The big story is the heat, and really the significant divide in store over the next several days. Where the Western U.S. remains rather toasty and in fact, even warms up a little. While the Eastern U.S. finally gets a break in the action. And dare I say a hint of autumn in the air for some but New York City no more 90s and a close to 100. Temps over the next several days generally, low to mid 80s, much the same in Boston. Maybe a little warmer towards the latter portion of the week. But you'll notice the overall theme here is going to be much of the area of the U.S. that has seen so much heat finally begins to see a break from the heat for the first time in seemingly weeks.

In fact, look at Dallas, 101, 102, 97, that's about in line with average but it even gets cooler later in the week. OKC into the 80s, Little Rock also from about 100 down into the 80s as well. And the perspective on a national scale looks as such here, with Memphis at 95 degrees, Boise at 99 and highs around Cleveland beginning that slight cooling trend, highs there, Christina, right around 79 degrees.

MACFARLANE: Yes, thanks to Pedram.

Well, the normal summer has of course also been brutal in Europe with scorching heat and wildfires. One in northeast Spain forced around 1,500 people to evacuate on Sunday. The fire was first reported Saturday afternoon and quickly spread overnight.

Meantime drought conditions are affecting water supplies across France, Germany and the U.K.


The starting point is London's iconic River Thames has dried up and moved about 8 kilometers, or 5 miles downstream.

Well, let's talk more about Europe's heat wave. CNN's Scott McLean is in London but first, let's go to Melissa Bell who is live in France. And Melissa I understand that the wildfire where you are Gironde where you are were so huge that other European countries actually had to send in firefighters to help.

MELISSA BELL, CNN PARIS CORRESPONDENT: That's right. There are a thousand firefighters currently on what is now a contained but not extinguished wildfire, the third major one in this region, south and west of Bordeaux this summer. July and August so hot the conditions down in these pine forests that essentially run all the way to Spain so dry that every time the heat comes there's a danger that these wildfires will pop up again. In this particular region it's been badly impacted.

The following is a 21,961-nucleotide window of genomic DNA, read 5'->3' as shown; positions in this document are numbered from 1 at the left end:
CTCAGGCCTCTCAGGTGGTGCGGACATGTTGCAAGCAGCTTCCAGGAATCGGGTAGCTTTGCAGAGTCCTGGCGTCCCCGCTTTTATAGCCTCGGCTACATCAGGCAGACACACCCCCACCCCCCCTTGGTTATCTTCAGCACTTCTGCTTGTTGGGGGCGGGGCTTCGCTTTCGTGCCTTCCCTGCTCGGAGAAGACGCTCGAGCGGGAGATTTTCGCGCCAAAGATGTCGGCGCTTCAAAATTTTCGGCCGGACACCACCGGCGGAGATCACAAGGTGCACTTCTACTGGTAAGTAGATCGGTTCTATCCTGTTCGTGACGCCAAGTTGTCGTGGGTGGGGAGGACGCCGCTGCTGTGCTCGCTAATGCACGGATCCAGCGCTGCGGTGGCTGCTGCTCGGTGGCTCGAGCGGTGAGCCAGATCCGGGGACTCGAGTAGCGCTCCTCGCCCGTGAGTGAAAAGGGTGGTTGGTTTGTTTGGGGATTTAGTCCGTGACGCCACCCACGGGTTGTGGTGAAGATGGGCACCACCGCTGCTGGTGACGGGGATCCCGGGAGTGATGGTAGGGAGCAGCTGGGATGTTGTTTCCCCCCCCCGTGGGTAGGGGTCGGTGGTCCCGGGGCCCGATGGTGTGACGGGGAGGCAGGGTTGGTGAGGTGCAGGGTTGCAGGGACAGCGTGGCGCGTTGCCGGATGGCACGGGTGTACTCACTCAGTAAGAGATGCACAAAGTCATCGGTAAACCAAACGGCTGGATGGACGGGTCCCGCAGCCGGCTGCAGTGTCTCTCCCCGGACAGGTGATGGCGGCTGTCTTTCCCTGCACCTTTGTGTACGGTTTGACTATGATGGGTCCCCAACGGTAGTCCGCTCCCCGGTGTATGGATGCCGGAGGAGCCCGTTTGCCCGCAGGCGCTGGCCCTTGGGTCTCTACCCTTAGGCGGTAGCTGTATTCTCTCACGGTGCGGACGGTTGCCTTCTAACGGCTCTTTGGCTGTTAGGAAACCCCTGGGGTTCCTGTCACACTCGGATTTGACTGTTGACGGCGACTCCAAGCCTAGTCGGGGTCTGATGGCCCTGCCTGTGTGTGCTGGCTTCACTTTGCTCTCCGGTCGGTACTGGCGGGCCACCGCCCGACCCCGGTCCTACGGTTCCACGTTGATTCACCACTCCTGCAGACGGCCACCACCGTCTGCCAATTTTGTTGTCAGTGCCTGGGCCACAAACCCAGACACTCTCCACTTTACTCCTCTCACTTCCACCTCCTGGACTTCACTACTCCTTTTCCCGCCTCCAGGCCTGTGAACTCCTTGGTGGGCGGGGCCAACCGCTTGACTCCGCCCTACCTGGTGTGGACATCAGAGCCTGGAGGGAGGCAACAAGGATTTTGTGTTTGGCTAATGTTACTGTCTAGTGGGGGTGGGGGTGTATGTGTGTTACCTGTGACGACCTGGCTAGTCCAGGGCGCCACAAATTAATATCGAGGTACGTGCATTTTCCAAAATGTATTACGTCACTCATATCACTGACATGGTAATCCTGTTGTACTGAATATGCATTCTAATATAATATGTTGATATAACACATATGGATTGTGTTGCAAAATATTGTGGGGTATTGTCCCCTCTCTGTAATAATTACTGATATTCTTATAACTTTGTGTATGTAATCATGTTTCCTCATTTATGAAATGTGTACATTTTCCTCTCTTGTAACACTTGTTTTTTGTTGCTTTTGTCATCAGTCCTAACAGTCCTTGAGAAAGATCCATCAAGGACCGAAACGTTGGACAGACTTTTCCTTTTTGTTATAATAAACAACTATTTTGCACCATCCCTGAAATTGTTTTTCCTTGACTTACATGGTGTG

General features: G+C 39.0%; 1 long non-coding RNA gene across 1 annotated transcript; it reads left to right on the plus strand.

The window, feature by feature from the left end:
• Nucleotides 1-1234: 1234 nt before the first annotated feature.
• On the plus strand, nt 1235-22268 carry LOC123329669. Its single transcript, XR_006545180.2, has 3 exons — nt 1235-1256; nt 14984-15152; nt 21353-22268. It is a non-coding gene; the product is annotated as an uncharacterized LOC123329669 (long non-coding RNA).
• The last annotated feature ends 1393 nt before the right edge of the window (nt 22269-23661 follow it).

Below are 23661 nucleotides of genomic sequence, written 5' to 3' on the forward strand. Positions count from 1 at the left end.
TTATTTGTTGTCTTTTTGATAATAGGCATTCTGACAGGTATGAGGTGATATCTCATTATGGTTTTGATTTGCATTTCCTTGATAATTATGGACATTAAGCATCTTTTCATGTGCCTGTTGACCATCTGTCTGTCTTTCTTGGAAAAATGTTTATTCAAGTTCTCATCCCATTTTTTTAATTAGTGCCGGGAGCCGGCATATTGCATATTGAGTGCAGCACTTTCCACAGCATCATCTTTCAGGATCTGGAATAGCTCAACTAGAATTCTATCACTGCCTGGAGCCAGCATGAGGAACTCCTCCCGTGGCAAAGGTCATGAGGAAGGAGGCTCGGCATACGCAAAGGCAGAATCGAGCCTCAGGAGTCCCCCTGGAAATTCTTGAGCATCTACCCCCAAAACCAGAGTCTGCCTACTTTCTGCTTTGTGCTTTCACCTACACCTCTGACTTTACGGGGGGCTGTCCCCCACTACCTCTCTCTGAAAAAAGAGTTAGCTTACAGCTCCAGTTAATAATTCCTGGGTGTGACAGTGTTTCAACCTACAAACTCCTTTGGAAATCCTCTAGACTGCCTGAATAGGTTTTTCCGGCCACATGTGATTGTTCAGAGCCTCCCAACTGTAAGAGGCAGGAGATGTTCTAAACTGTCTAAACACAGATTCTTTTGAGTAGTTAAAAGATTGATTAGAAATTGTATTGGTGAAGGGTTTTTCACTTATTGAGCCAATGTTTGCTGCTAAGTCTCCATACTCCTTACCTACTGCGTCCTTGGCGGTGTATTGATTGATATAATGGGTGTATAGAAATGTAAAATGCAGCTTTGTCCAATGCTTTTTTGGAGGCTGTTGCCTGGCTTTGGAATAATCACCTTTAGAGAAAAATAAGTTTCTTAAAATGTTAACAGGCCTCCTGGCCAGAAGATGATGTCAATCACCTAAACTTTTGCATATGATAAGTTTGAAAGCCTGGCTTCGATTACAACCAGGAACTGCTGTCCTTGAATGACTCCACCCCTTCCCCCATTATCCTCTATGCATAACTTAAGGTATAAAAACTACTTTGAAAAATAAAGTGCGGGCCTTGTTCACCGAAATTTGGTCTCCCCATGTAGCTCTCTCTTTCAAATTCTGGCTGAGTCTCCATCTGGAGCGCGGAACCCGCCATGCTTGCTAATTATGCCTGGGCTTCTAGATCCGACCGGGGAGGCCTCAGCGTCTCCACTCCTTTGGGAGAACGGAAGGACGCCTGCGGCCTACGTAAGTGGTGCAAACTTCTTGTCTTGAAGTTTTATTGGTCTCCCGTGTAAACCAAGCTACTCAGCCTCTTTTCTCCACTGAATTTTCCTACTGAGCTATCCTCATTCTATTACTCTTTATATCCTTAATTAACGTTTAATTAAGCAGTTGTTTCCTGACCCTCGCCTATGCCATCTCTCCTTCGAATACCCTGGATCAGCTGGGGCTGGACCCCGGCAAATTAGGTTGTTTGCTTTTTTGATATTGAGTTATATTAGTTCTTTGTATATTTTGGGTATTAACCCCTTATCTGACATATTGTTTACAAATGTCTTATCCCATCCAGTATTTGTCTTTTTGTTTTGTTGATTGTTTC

And I'd just like to show, Christina, what these firefighters, a thousand of them, as you say comes from Poland, Germany, Italy, they've come from all over Europe to try and help, have been fighting. The wildfire spread so quickly here from last Tuesday when, again, the temperatures rose in this very hot summer. And swept across this, and you can see that even now, only yesterday was it announced this wildfire had been contained. But you can see that even now the ground is so hot that smoke continues to rise, flames threaten to return and that is what the firemen are trying to keep under control.

What we've seen overnight, is a little bit of rain, the temperatures have cooled a little bit and yet as the day progresses those temperatures will rise. And what the firefighters say is, look, this fire -- wildfire is contained for now but as the temperatures continue to rise over the course of the week a contained fire does not mean an extinguished one. So, they're coming all the time across 25 mile zone to try and put out these bits of smoke and the potential flames that could come back to try to ensure that this wildfire doesn't pick up again. But for the time being they say it is far from certain it will remain calm -- Christina.

MACFARLANE: Now Melissa, incredible to see the ground still smoldering around you there. Let's turn to our Scott McLean who's in London. And Scott, the Thames as we know is a major waterway for shipments and supplies. I don't think we've ever heard of it drying up in this way before. So, how problematic is this?

SCOTT MCLEAN, CNN CORRESPONDENT: Hey, Christine. Well of course, from this vantage point you'd never know there was a problem but if you go 85 miles or so that way to the west, to the head waters of the Thames, you'll find there is no water. Now we were toured around that area by a local rivers expert who said that of course in the summer months it's not uncommon for the source of a river to dry up.